CS Graduate Research Seminar (Presentations by Foyzul Hassan and Brita Munsinger)
Date: March 3, 2017
Organizers: Jianhua Ruan, Wei Wang, Weining Zhang with support from the CS Graduate Student Association and faculty.
Time: 1:00-2:00 pm
Place: NPB 3.108, CS Conference Room
Seminar 1 presented by Foyzul Hassan (Software Evolution, Reliability & Security Lab with Dr. Xiaoyin Wang)
Topic: Build Prediction Model in Continuous Integration to Avoid Integration Delay
Abstract: Continuous Integration(CI) is a well adopted development practice where developers integrate their work after applying code modifications. CI servers usually check Git or SVN repositories for code changes and perform build, unit testing, integration testing and generate test summary report if modifications are committed to the repository. Despite the widespread adoption of CI, little is understood about the multiplicity of errors that may occur during build, and factors that lead to build failures. Yet, during development, a large amount of time and focus goes into finding such errors, and then fixing broken build to allow the continued development on top of successfully built and tested changes. Furthermore, for large software projects often build chains may run for long time. Long build chain inhibits one of the key purpose of CI: to produce rapid feedback on the effects of an integration to system. In our research, we proposed build prediction model that uses build log clustering and AST level code changes to predict whether build will be successful or not to avoid integration delay.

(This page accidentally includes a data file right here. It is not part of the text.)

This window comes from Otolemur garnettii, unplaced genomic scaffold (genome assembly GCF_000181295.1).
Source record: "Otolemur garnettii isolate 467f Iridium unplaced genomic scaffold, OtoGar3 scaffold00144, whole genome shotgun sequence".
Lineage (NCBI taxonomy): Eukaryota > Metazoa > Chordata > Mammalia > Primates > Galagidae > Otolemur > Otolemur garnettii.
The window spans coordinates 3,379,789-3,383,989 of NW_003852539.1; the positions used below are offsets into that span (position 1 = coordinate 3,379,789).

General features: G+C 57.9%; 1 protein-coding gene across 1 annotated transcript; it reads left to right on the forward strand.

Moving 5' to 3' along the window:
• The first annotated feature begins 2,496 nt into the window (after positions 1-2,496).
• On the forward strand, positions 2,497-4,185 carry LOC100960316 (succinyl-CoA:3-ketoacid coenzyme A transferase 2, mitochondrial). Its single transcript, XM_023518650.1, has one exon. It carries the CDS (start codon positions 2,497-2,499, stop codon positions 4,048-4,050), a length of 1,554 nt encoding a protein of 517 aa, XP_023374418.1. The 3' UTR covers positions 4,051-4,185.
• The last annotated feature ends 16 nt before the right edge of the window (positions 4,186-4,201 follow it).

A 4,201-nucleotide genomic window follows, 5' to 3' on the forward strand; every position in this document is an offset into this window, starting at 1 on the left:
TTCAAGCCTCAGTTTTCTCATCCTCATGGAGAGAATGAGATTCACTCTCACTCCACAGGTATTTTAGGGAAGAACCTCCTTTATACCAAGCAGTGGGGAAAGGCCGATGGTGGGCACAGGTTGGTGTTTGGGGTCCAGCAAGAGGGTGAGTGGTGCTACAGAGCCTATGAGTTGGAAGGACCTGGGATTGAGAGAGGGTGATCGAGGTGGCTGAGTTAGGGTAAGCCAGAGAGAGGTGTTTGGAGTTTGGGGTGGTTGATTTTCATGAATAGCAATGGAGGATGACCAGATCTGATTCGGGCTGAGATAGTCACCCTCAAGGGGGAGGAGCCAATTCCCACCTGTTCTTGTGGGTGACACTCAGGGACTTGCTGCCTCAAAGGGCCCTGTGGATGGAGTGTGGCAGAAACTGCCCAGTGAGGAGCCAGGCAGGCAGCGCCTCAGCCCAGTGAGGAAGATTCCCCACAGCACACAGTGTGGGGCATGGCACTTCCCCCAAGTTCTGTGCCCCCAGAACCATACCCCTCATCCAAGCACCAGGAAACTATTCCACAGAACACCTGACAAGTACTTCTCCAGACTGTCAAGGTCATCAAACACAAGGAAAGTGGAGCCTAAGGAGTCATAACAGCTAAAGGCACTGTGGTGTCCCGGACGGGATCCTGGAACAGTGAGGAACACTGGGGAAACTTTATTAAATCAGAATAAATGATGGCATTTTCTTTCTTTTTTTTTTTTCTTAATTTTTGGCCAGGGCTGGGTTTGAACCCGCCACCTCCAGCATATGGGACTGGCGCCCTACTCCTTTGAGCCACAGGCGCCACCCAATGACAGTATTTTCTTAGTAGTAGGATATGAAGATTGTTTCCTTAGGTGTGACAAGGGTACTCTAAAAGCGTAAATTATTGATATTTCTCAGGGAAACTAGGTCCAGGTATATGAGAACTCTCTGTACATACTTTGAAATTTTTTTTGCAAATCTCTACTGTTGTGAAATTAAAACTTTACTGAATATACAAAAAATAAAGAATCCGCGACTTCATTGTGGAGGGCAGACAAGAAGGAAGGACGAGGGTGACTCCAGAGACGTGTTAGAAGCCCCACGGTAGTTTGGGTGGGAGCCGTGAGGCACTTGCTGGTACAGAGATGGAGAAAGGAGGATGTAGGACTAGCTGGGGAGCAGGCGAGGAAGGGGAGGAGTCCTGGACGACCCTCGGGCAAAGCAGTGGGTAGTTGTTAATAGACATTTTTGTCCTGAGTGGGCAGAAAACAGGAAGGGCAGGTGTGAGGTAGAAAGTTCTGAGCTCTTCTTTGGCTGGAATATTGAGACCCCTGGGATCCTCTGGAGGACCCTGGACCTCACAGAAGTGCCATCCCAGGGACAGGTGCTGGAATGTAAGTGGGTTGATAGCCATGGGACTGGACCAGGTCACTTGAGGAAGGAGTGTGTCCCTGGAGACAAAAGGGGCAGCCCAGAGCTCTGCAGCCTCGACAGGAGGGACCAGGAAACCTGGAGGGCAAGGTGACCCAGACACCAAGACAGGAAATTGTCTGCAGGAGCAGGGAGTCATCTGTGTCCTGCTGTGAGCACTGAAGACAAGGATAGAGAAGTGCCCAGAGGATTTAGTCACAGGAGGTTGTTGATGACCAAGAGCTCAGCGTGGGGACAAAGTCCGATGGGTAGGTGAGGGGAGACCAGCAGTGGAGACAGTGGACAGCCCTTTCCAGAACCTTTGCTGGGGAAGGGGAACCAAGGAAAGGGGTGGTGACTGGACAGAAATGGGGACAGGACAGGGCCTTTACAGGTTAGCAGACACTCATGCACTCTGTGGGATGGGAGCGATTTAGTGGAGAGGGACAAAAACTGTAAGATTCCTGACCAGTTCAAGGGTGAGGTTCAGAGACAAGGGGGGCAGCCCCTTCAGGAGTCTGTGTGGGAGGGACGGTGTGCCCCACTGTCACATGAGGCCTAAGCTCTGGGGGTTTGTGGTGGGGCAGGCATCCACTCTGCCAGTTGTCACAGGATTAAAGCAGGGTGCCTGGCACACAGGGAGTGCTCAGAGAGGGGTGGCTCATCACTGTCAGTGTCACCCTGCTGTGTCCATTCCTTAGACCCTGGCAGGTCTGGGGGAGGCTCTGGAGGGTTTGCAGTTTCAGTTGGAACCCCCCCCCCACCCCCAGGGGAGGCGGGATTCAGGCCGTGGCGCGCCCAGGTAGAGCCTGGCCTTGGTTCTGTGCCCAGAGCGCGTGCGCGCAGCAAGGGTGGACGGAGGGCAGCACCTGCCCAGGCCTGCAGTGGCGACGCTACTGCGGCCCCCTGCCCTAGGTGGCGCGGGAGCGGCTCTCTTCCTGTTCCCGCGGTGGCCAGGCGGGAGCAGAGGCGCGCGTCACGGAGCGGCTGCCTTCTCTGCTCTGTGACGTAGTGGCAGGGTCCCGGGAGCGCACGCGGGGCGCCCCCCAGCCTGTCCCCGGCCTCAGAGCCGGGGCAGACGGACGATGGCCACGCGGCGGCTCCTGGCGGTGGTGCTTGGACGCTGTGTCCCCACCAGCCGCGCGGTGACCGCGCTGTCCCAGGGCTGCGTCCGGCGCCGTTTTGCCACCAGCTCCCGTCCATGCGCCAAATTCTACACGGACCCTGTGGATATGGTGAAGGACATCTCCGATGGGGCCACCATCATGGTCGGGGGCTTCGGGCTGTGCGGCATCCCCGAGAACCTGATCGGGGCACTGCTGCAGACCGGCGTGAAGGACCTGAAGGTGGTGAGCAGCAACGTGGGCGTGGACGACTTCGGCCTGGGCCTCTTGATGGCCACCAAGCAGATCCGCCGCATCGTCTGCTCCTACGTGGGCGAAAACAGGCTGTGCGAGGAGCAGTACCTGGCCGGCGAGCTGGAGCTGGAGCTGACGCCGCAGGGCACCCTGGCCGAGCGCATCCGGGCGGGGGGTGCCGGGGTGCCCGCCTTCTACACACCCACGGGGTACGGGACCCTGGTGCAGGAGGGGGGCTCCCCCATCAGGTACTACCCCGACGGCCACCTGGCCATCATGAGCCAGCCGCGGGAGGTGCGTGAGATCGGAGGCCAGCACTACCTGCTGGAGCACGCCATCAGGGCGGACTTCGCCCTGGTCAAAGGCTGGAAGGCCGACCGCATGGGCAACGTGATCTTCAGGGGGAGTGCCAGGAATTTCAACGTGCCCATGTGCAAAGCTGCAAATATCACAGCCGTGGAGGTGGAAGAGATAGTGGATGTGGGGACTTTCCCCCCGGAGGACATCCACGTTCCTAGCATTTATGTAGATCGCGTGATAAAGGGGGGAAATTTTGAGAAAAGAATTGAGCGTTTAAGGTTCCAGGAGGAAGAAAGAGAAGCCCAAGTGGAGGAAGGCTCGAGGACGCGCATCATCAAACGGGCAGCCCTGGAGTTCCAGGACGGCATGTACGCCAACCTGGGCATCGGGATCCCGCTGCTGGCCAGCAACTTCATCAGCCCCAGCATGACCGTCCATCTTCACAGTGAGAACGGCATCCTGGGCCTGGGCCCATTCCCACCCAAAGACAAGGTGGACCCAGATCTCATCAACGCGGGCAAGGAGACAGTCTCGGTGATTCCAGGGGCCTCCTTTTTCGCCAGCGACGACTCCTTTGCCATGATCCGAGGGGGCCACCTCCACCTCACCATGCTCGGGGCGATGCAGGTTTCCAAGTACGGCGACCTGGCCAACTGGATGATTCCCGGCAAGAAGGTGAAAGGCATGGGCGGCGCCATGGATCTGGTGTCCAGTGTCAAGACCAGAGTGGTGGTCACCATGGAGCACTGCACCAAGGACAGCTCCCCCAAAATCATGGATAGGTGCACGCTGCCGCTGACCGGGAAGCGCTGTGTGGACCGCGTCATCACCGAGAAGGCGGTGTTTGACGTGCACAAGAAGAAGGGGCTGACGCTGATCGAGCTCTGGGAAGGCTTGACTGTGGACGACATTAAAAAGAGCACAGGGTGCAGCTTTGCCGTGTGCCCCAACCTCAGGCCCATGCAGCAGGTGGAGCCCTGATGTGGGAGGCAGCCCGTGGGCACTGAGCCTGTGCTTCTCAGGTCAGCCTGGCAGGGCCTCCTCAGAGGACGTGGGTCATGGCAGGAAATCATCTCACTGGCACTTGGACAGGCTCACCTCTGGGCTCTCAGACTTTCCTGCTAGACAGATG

Seminar 2 presented by Brita Munsinger (SAVE Lab with Dr. John Quarles)
Topic: Exploring game design for cybersecurity training
Abstract: Cybersecurity awareness and cyber skills training are vitally important and challenging. A huge number of attacks against everyday users occur routinely. Prevention techniques and responses are wide ranging but are only effective if used effectively. The objective of this research is to teach everyday users the requisite cybersecurity skills through gaming, beyond the current state of practice. Because the skill level of the trainees is also wide ranging, from causal computer users to software engineers to system administrators to managers, the games must also be capable of training this wide range of computer users. Computer games can provide a media for delivering training in an engaging format at levels appropriate for the individual trainees. In this paper we (1) describe the state of practice by describing the gaming tool used in most cyber challenges at high schools and colleges in the U.S, i.e., the cybersecurity gaming tool CyberNEXS� (Science Applications International Corporation), (2) outline some of the additional topics that should be addressed in cybersecurity training and (3) note some other approaches to game design that might prove useful for future cybersecurity training game development beyond CyberNEXS.